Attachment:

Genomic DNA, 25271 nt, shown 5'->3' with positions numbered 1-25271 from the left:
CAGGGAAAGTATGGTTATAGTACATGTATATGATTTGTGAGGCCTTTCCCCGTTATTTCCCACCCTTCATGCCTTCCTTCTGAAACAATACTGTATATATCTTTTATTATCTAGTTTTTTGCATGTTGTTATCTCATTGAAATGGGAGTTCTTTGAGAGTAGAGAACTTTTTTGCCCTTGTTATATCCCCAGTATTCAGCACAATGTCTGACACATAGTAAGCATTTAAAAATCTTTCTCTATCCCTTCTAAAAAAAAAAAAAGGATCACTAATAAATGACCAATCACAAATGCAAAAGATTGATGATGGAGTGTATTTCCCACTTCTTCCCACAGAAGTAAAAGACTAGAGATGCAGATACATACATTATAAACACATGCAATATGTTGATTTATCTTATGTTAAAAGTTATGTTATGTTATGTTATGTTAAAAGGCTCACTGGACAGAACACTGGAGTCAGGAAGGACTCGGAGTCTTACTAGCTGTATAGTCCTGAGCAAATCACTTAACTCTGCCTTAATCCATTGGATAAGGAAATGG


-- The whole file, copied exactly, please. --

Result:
Genomic DNA, 25271 nt, shown 5'->3' with positions numbered 1-25271 from the left:
CAGGGAAAGTATGGTTATAGTACATGTATATGATTTGTGAGGCCTTTCCCCGTTATTTCCCACCCTTCATGCCTTCCTTCTGAAACAATACTGTATATATCTTTTATTATCTAGTTTTTTGCATGTTGTTATCTCATTGAAATGGGAGTTCTTTGAGAGTAGAGAACTTTTTTGCCCTTGTTATATCCCCAGTATTCAGCACAATGTCTGACACATAGTAAGCATTTAAAAATCTTTCTCTATCCCTTCTAAAAAAAAAAAAAGGATCACTAATAAATGACCAATCACAAATGCAAAAGATTGATGATGGAGTGTATTTCCCACTTCTTCCCACAGAAGTAAAAGACTAGAGATGCAGATACATACATTATAAACACATGCAATATGTTGATTTATCTTATGTTAAAAGTTATGTTATGTTATGTTATGTTAAAAGGCTCACTGGACAGAACACTGGAGTCAGGAAGGACTCGGAGTCTTACTAGCTGTATAGTCCTGAGCAAATCACTTAACTCTGCCTTAATCCATTGGATAAGGAAATGG